Public health researchers continue to probe the consequences of the American natural gas boom.
People who live near natural gas wells are being exposed to elevated levels of several air pollutants, including the known carcinogen, benzene. That's the conclusion of a study from the Colorado School of Public Health. The study strongly suggests that a much closer look is needed at just how these pollutants are affecting people's health.
This study was a preliminary attempt to assess some of the potential health effects of living near these wells. It found that the greatest concerns occur within a half mile of the wells.
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The report, based on three years of monitoring the air in Garfield County, Colorado, found a number of potentially toxic hydrocarbons in the air near the wells, such as xylene, ethylbenzene and toluene, chemicals known to cause respiratory and neurological problems. Garfield County has recently been the site of rapidly expanding gas development.
Needless to say, residents were not too pleased at the study results.
Extraction of natural gas is rarely a matter of drilling a simple hole in the ground any more. The quest for deeper, less accessible gas deposits increasingly relies on fracking to bring these deposits to the surface. Fracking (high pressure fracturing) is the injection of large volumes of pressurized liquid (water and chemicals) into rock deep underground to fracture the rock and allow the trapped gas to rise to the surface. Fracking has come under fire as environmentally hazardous for several reasons, most often for the water pollution it can cause.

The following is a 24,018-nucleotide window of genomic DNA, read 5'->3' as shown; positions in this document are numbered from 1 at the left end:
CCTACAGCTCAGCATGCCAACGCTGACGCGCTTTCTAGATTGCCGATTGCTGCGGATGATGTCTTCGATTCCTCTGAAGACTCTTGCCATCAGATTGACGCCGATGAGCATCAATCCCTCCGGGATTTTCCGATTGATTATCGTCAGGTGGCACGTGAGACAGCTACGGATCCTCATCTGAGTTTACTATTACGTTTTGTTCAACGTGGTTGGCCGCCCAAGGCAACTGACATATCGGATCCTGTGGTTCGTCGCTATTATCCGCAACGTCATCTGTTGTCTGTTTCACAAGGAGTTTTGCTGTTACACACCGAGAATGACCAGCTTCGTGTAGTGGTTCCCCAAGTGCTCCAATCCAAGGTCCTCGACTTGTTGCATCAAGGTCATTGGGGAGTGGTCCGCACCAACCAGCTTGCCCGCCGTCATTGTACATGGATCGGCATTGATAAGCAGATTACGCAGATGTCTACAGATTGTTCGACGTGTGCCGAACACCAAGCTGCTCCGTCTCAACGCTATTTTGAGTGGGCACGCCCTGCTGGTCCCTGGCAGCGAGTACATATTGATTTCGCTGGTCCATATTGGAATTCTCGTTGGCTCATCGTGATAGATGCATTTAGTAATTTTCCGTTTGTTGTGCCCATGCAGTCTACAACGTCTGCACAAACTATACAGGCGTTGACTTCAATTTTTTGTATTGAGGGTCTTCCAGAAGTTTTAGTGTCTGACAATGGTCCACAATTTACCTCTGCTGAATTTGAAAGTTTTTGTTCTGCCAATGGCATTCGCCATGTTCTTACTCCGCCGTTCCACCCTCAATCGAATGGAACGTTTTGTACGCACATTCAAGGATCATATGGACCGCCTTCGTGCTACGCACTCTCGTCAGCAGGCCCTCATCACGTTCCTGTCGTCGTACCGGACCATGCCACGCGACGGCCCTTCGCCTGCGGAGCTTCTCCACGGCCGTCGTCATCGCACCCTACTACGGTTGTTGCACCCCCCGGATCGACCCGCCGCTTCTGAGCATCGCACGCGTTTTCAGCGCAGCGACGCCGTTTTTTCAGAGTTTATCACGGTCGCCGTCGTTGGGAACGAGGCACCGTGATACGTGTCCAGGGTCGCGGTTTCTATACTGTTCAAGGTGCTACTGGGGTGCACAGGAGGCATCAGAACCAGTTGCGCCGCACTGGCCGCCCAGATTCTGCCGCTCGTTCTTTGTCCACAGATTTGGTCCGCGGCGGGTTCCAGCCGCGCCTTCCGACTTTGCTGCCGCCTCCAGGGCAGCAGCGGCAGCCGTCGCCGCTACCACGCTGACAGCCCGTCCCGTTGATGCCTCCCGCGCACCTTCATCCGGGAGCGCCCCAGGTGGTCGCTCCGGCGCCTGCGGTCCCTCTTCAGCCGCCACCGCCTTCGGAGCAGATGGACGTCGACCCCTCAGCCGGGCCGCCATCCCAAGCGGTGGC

Add air pollution to the list.
Natural gas is expected to play an increasing role in meeting future energy needs in the United States. As more wells are drilled, it's become more and more common for them to be located near areas where people live, work and play. And people living near these developments are raising public health concerns. Colorado rules allow gas wells to be placed as close as 150 feet from people's homes.
This study was a preliminary attempt to assess some of the potential health effects of living near these wells. It found that the greatest concerns occur within a half mile of the wells. But it can only estimate the health risks of people living near gas wells; it has no numbers that document the actual harm (number of cancers, illnesses) these wells have caused and do cause for nearby residents. It urges further studies to collect this information, as well as calling for reduction of emissions from these wells.
"Our data show that it is important to include air pollution in the national dialogue on natural gas development that has focused largely on water exposures to hydraulic fracturing," said Lisa McKenzie, Ph.D., MPH, the study's lead author and a research associate at the Colorado School of Public Health in a press release.
An article on the study was published online in the Journal of the Total Environment.
This article originally appeared on TheDoctorWillSeeYouNow.com, an Atlantic partner site.
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